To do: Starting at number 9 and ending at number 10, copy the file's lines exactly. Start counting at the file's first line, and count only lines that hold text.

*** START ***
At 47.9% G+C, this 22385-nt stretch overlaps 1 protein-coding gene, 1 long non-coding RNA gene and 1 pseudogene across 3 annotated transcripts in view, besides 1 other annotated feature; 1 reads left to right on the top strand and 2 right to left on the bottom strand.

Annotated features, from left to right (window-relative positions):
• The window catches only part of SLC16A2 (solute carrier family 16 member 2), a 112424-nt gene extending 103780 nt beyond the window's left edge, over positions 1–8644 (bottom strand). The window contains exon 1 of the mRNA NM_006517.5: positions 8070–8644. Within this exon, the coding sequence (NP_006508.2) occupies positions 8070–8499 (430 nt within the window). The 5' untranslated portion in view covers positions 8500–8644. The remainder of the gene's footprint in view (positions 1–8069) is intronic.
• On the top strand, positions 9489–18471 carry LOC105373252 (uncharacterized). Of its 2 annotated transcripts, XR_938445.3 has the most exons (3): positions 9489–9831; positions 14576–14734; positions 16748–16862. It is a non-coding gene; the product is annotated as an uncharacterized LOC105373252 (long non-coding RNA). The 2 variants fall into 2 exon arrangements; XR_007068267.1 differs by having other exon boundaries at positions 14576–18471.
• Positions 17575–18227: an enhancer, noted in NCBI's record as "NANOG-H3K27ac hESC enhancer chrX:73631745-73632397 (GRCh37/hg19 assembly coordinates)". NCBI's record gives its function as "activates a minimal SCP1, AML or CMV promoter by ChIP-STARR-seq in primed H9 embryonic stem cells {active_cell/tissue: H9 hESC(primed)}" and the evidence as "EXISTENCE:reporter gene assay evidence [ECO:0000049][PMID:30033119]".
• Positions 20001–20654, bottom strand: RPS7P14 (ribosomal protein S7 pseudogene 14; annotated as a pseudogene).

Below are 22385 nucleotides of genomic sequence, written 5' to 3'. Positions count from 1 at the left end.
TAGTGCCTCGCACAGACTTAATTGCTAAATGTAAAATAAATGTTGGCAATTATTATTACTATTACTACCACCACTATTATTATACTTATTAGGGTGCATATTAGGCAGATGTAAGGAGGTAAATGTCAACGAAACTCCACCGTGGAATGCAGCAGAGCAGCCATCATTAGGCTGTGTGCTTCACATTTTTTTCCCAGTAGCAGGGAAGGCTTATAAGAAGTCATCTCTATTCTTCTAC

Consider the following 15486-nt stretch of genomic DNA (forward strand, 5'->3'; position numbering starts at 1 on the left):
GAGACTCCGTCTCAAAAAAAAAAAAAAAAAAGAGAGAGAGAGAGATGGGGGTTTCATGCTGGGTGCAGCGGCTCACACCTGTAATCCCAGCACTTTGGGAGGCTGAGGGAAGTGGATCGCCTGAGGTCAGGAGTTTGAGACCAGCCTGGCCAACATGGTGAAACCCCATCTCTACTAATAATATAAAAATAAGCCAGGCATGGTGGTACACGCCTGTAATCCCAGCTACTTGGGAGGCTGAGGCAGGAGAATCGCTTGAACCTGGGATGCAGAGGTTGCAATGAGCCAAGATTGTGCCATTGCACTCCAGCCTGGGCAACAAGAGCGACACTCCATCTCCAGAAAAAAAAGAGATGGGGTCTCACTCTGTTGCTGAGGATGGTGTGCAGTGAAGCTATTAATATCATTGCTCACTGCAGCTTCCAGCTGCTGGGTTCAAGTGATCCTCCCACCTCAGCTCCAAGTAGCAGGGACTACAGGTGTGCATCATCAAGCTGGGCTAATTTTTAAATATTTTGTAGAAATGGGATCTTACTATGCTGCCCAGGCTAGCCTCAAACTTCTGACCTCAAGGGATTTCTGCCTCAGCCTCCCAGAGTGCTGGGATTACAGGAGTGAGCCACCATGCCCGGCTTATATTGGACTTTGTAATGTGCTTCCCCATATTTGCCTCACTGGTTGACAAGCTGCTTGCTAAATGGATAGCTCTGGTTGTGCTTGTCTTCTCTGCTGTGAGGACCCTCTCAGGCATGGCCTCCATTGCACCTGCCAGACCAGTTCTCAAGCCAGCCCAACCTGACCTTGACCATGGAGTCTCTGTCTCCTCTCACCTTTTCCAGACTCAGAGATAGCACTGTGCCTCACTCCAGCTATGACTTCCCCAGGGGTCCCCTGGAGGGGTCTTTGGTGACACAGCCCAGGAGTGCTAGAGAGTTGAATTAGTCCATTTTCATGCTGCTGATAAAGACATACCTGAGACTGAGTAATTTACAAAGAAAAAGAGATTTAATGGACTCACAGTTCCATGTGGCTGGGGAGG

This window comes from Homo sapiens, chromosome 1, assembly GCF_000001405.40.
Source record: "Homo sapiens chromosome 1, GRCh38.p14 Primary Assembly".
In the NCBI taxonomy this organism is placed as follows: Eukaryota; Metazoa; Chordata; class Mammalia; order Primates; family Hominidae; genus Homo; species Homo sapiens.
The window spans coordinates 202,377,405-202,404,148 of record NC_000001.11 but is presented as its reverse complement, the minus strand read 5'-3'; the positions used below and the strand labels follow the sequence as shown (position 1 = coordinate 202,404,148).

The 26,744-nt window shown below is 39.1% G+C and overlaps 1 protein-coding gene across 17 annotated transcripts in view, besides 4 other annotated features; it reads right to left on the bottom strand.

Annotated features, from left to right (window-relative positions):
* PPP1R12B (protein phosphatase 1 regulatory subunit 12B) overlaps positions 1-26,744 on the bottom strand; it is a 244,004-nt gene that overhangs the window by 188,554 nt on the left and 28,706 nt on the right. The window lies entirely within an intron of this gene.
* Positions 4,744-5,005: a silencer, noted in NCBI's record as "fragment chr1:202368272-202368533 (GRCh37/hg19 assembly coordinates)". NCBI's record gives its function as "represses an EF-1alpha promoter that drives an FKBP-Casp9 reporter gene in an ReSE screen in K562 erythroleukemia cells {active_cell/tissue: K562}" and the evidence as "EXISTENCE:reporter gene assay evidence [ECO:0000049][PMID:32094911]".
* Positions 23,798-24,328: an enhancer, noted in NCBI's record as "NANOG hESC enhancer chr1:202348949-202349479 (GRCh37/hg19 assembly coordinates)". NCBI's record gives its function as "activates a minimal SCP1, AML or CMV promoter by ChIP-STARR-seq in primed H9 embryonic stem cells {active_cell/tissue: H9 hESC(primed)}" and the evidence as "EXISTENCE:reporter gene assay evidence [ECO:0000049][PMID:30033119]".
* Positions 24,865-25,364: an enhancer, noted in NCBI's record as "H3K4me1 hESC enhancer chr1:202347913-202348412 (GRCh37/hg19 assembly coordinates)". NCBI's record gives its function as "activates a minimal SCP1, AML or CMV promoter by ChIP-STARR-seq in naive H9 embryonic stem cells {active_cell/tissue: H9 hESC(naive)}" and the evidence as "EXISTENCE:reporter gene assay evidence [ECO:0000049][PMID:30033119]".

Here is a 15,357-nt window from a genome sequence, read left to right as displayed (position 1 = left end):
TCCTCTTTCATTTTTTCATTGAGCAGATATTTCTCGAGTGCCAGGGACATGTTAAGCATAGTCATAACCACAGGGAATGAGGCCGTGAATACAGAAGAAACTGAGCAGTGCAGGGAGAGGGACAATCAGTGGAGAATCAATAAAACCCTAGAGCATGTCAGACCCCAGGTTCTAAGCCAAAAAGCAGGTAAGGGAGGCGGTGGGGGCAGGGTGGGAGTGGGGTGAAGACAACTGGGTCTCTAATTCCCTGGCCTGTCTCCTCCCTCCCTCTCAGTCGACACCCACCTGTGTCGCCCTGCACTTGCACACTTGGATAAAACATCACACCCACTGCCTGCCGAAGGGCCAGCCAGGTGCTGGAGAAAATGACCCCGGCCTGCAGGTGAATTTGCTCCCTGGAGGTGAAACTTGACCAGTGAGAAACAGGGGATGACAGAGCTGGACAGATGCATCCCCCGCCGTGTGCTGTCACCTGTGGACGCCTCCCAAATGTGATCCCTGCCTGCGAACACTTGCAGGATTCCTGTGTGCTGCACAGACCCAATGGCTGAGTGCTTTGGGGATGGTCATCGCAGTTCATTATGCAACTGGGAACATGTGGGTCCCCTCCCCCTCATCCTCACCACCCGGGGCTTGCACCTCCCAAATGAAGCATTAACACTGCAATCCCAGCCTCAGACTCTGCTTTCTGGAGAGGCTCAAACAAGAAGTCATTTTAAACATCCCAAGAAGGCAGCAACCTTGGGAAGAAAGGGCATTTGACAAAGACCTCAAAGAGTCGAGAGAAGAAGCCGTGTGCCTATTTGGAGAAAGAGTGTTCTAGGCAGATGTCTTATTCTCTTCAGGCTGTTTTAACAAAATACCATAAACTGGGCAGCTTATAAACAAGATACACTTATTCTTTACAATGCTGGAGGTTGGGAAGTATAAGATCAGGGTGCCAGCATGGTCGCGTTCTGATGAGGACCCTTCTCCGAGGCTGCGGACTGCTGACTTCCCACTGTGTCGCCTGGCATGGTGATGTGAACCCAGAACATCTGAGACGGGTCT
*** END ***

Consider the following 15486-nt stretch of genomic DNA (forward strand, 5'->3'; position numbering starts at 1 on the left):
GAGACTCCGTCTCAAAAAAAAAAAAAAAAAAGAGAGAGAGAGAGATGGGGGTTTCATGCTGGGTGCAGCGGCTCACACCTGTAATCCCAGCACTTTGGGAGGCTGAGGGAAGTGGATCGCCTGAGGTCAGGAGTTTGAGACCAGCCTGGCCAACATGGTGAAACCCCATCTCTACTAATAATATAAAAATAAGCCAGGCATGGTGGTACACGCCTGTAATCCCAGCTACTTGGGAGGCTGAGGCAGGAGAATCGCTTGAACCTGGGATGCAGAGGTTGCAATGAGCCAAGATTGTGCCATTGCACTCCAGCCTGGGCAACAAGAGCGACACTCCATCTCCAGAAAAAAAAGAGATGGGGTCTCACTCTGTTGCTGAGGATGGTGTGCAGTGAAGCTATTAATATCATTGCTCACTGCAGCTTCCAGCTGCTGGGTTCAAGTGATCCTCCCACCTCAGCTCCAAGTAGCAGGGACTACAGGTGTGCATCATCAAGCTGGGCTAATTTTTAAATATTTTGTAGAAATGGGATCTTACTATGCTGCCCAGGCTAGCCTCAAACTTCTGACCTCAAGGGATTTCTGCCTCAGCCTCCCAGAGTGCTGGGATTACAGGAGTGAGCCACCATGCCCGGCTTATATTGGACTTTGTAATGTGCTTCCCCATATTTGCCTCACTGGTTGACAAGCTGCTTGCTAAATGGATAGCTCTGGTTGTGCTTGTCTTCTCTGCTGTGAGGACCCTCTCAGGCATGGCCTCCATTGCACCTGCCAGACCAGTTCTCAAGCCAGCCCAACCTGACCTTGACCATGGAGTCTCTGTCTCCTCTCACCTTTTCCAGACTCAGAGATAGCACTGTGCCTCACTCCAGCTATGACTTCCCCAGGGGTCCCCTGGAGGGGTCTTTGGTGACACAGCCCAGGAGTGCTAGAGAGTTGAATTAGTCCATTTTCATGCTGCTGATAAAGACATACCTGAGACTGAGTAATTTACAAAGAAAAAGAGATTTAATGGACTCACAGTTCCATGTGGCTGGGGAGG